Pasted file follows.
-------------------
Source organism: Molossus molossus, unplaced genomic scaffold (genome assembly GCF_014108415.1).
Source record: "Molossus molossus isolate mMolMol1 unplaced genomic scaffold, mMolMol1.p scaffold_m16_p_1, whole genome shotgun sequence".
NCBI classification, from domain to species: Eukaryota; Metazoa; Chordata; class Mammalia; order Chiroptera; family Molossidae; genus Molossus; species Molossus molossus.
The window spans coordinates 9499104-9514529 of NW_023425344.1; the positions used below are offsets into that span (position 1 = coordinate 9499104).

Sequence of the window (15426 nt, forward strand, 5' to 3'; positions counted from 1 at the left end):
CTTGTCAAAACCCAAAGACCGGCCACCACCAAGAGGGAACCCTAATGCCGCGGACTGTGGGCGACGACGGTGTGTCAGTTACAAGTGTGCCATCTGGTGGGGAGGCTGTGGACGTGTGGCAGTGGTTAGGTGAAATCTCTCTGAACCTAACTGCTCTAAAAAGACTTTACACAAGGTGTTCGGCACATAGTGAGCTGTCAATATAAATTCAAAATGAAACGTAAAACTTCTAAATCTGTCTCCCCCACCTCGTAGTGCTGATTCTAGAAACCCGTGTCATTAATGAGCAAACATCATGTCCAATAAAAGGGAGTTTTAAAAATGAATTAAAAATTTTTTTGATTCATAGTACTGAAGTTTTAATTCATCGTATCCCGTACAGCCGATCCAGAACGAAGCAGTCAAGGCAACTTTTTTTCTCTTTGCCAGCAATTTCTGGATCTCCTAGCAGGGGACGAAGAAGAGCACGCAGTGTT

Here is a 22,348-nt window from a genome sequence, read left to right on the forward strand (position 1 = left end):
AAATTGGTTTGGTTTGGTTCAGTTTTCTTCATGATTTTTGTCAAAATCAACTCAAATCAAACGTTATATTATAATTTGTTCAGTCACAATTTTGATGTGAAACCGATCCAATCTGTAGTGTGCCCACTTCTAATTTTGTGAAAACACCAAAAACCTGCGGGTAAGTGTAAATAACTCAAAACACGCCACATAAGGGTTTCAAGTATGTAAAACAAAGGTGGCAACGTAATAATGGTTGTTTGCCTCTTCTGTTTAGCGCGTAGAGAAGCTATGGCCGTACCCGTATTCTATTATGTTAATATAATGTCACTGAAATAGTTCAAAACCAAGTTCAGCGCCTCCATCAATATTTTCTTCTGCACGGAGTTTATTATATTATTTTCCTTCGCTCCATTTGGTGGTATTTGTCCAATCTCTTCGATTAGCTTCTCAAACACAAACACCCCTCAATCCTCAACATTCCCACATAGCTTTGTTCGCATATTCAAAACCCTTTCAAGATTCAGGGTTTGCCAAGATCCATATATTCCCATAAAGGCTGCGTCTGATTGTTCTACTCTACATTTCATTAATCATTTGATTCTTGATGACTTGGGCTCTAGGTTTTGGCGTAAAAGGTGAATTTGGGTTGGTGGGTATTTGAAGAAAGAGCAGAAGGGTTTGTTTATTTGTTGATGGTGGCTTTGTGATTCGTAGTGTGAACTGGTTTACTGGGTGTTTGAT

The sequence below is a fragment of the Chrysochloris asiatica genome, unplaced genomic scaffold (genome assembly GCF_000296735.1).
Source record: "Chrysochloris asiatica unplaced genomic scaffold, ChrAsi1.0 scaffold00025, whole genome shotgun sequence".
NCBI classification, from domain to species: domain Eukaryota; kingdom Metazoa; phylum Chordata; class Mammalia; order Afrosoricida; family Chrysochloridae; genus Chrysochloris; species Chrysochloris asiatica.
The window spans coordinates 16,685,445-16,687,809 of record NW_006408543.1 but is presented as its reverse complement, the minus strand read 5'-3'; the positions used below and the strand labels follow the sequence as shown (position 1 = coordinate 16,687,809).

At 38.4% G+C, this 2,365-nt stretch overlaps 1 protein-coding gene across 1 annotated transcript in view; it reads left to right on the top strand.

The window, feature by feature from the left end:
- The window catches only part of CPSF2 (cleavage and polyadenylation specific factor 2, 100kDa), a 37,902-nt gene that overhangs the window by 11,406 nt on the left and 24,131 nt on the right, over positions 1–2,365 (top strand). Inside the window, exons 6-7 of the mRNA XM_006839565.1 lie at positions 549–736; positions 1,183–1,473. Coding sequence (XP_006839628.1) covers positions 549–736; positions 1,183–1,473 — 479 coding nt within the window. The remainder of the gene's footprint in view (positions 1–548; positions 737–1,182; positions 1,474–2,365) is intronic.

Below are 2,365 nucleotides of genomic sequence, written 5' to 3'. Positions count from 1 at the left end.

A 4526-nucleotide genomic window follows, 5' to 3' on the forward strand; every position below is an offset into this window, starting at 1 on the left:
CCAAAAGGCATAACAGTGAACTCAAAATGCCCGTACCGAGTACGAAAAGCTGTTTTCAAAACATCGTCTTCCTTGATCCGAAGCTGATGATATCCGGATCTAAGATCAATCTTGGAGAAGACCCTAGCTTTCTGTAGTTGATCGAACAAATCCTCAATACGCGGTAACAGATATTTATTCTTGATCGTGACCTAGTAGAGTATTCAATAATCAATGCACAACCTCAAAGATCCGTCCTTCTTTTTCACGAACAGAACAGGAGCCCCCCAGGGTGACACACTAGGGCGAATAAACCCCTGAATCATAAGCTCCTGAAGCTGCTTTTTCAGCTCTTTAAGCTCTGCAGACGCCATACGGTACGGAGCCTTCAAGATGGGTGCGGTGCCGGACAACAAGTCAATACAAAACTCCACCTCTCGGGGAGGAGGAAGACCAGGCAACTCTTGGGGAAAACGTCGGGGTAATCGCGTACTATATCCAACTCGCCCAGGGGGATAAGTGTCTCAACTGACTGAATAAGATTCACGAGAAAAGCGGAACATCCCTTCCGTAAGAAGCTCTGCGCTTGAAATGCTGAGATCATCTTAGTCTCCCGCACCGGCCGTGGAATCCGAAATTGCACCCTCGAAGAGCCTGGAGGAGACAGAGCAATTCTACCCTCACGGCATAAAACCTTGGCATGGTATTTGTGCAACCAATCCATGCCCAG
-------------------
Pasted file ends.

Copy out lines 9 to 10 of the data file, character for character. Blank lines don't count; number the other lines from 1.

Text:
The sequence below is a fragment of the Chrysochloris asiatica genome, unplaced genomic scaffold (genome assembly GCF_000296735.1).
Source record: "Chrysochloris asiatica unplaced genomic scaffold, ChrAsi1.0 scaffold00025, whole genome shotgun sequence".